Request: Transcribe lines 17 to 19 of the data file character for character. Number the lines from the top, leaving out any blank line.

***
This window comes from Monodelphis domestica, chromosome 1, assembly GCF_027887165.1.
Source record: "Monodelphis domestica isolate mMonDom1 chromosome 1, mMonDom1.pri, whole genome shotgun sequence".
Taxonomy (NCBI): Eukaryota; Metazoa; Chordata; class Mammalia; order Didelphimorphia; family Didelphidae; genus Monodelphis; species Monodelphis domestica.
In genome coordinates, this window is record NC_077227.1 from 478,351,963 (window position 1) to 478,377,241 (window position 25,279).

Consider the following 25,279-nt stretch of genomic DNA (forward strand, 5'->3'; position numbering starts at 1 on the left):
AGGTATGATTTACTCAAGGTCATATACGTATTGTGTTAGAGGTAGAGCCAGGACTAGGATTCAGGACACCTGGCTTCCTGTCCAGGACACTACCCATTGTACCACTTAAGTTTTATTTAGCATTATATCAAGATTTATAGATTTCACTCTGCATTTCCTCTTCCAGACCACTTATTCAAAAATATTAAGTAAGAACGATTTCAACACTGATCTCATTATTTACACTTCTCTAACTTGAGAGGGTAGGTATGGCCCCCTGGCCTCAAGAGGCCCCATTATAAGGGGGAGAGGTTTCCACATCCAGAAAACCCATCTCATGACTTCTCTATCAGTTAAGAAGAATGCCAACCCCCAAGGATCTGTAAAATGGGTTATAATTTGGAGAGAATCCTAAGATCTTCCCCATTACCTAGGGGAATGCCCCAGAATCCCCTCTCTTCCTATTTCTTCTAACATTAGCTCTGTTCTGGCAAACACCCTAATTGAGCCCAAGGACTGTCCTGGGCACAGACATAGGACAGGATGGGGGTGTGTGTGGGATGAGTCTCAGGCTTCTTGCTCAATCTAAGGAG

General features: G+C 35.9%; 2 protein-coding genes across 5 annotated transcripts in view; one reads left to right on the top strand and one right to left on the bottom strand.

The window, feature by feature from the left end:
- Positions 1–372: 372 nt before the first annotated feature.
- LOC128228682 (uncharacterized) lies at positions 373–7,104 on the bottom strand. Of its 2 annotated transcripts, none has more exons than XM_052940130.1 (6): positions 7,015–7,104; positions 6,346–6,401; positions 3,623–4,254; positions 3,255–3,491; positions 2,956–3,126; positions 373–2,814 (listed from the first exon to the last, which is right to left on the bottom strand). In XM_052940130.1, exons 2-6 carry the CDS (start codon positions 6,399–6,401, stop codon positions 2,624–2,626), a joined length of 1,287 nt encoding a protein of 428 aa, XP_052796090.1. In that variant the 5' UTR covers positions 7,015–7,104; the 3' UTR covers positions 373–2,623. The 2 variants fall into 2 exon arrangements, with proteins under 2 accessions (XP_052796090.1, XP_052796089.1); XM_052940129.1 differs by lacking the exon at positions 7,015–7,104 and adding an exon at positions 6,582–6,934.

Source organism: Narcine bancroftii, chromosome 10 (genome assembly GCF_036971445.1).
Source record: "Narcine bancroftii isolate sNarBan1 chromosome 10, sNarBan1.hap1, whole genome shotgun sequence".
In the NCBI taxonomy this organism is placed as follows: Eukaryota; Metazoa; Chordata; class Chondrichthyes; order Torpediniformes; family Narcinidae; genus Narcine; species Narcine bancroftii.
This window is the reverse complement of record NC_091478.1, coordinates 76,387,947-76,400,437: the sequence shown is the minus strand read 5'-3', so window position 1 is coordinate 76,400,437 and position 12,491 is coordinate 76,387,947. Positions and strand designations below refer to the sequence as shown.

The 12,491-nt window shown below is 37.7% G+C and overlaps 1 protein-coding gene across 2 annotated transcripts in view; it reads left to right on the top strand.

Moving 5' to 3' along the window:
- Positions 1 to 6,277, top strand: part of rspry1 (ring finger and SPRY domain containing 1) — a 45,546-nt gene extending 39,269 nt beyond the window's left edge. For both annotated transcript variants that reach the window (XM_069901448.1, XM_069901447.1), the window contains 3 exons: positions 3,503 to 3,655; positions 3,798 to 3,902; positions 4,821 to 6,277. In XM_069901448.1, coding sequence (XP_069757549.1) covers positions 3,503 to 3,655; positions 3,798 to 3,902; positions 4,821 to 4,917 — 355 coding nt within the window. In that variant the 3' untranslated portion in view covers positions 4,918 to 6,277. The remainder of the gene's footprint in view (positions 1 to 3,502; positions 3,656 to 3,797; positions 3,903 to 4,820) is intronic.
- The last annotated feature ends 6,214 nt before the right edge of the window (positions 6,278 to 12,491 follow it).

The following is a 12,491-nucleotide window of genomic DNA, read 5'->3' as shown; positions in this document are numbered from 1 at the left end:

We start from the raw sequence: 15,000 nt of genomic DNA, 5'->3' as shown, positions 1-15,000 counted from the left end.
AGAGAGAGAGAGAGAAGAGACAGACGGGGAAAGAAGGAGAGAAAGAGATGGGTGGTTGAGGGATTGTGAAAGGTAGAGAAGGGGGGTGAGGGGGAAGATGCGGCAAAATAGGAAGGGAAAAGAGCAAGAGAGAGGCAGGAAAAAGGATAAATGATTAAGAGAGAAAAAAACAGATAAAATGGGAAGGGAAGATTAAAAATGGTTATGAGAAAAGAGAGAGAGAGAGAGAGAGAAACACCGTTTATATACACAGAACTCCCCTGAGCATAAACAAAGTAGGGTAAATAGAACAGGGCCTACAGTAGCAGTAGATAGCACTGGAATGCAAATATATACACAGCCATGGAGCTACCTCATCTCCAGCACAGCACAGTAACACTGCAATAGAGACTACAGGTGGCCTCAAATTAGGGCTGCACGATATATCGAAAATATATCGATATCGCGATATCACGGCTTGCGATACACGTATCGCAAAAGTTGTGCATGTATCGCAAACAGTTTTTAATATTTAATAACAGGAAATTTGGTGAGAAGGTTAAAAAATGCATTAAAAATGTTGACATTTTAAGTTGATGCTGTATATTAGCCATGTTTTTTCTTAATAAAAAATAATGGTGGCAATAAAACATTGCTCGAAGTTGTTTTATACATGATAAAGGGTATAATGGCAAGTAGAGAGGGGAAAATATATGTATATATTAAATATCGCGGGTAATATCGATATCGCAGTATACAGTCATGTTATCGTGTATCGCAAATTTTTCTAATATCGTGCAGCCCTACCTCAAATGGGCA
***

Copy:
- Positions 1 to 6,277, top strand: part of rspry1 (ring finger and SPRY domain containing 1) — a 45,546-nt gene extending 39,269 nt beyond the window's left edge. For both annotated transcript variants that reach the window (XM_069901448.1, XM_069901447.1), the window contains 3 exons: positions 3,503 to 3,655; positions 3,798 to 3,902; positions 4,821 to 6,277. In XM_069901448.1, coding sequence (XP_069757549.1) covers positions 3,503 to 3,655; positions 3,798 to 3,902; positions 4,821 to 4,917 — 355 coding nt within the window. In that variant the 3' untranslated portion in view covers positions 4,918 to 6,277. The remainder of the gene's footprint in view (positions 1 to 3,502; positions 3,656 to 3,797; positions 3,903 to 4,820) is intronic.
- The last annotated feature ends 6,214 nt before the right edge of the window (positions 6,278 to 12,491 follow it).

The following is a 12,491-nucleotide window of genomic DNA, read 5'->3' as shown; positions in this document are numbered from 1 at the left end: